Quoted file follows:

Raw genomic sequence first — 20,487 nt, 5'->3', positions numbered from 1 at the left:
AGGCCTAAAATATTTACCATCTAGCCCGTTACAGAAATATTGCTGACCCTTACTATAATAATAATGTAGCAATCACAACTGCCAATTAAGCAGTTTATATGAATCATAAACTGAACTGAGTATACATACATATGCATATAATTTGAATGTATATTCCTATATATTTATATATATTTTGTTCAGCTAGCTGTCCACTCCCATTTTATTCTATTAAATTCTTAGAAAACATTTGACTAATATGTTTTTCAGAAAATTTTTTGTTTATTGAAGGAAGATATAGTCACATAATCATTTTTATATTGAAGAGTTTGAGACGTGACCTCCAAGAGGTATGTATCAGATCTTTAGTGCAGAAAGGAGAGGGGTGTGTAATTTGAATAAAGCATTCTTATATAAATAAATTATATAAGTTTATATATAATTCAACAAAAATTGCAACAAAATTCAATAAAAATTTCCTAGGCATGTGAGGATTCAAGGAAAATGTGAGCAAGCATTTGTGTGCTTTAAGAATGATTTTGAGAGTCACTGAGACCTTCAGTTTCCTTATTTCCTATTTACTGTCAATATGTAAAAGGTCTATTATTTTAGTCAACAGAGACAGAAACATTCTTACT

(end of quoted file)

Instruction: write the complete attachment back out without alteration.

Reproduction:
Raw genomic sequence first — 20,487 nt, 5'->3', positions numbered from 1 at the left:
AGGCCTAAAATATTTACCATCTAGCCCGTTACAGAAATATTGCTGACCCTTACTATAATAATAATGTAGCAATCACAACTGCCAATTAAGCAGTTTATATGAATCATAAACTGAACTGAGTATACATACATATGCATATAATTTGAATGTATATTCCTATATATTTATATATATTTTGTTCAGCTAGCTGTCCACTCCCATTTTATTCTATTAAATTCTTAGAAAACATTTGACTAATATGTTTTTCAGAAAATTTTTTGTTTATTGAAGGAAGATATAGTCACATAATCATTTTTATATTGAAGAGTTTGAGACGTGACCTCCAAGAGGTATGTATCAGATCTTTAGTGCAGAAAGGAGAGGGGTGTGTAATTTGAATAAAGCATTCTTATATAAATAAATTATATAAGTTTATATATAATTCAACAAAAATTGCAACAAAATTCAATAAAAATTTCCTAGGCATGTGAGGATTCAAGGAAAATGTGAGCAAGCATTTGTGTGCTTTAAGAATGATTTTGAGAGTCACTGAGACCTTCAGTTTCCTTATTTCCTATTTACTGTCAATATGTAAAAGGTCTATTATTTTAGTCAACAGAGACAGAAACATTCTTACT